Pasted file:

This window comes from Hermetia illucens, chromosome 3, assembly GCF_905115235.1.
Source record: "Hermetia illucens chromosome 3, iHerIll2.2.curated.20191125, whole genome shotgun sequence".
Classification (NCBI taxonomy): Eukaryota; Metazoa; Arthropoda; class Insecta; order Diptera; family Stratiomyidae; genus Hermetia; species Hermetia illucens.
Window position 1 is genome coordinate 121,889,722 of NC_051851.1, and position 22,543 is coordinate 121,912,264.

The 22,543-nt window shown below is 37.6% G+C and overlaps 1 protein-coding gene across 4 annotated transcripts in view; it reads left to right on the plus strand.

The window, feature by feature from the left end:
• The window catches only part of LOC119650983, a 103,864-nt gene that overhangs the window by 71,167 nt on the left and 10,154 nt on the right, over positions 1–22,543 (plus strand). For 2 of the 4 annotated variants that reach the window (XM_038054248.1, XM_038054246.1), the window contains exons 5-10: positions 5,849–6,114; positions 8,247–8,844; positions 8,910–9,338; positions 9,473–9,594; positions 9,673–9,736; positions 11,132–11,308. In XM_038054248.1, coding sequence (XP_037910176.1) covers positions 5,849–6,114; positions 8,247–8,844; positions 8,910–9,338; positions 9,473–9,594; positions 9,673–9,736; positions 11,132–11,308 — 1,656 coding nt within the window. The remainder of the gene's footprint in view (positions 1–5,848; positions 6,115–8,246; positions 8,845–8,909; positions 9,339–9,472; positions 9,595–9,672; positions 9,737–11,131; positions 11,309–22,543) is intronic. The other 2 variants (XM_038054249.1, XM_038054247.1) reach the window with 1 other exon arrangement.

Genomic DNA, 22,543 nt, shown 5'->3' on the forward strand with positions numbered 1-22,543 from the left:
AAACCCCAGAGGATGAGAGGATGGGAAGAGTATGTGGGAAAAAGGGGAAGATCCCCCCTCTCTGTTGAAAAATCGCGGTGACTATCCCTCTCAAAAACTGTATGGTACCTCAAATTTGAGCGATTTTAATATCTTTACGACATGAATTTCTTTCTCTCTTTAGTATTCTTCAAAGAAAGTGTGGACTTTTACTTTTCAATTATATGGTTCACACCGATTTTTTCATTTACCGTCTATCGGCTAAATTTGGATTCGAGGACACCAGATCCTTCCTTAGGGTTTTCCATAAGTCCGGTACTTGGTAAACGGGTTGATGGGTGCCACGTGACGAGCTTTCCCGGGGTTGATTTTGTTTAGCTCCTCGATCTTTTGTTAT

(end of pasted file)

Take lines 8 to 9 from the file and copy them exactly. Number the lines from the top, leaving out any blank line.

Genomic DNA, 22,543 nt, shown 5'->3' on the forward strand with positions numbered 1-22,543 from the left:
AAACCCCAGAGGATGAGAGGATGGGAAGAGTATGTGGGAAAAAGGGGAAGATCCCCCCTCTCTGTTGAAAAATCGCGGTGACTATCCCTCTCAAAAACTGTATGGTACCTCAAATTTGAGCGATTTTAATATCTTTACGACATGAATTTCTTTCTCTCTTTAGTATTCTTCAAAGAAAGTGTGGACTTTTACTTTTCAATTATATGGTTCACACCGATTTTTTCATTTACCGTCTATCGGCTAAATTTGGATTCGAGGACACCAGATCCTTCCTTAGGGTTTTCCATAAGTCCGGTACTTGGTAAACGGGTTGATGGGTGCCACGTGACGAGCTTTCCCGGGGTTGATTTTGTTTAGCTCCTCGATCTTTTGTTAT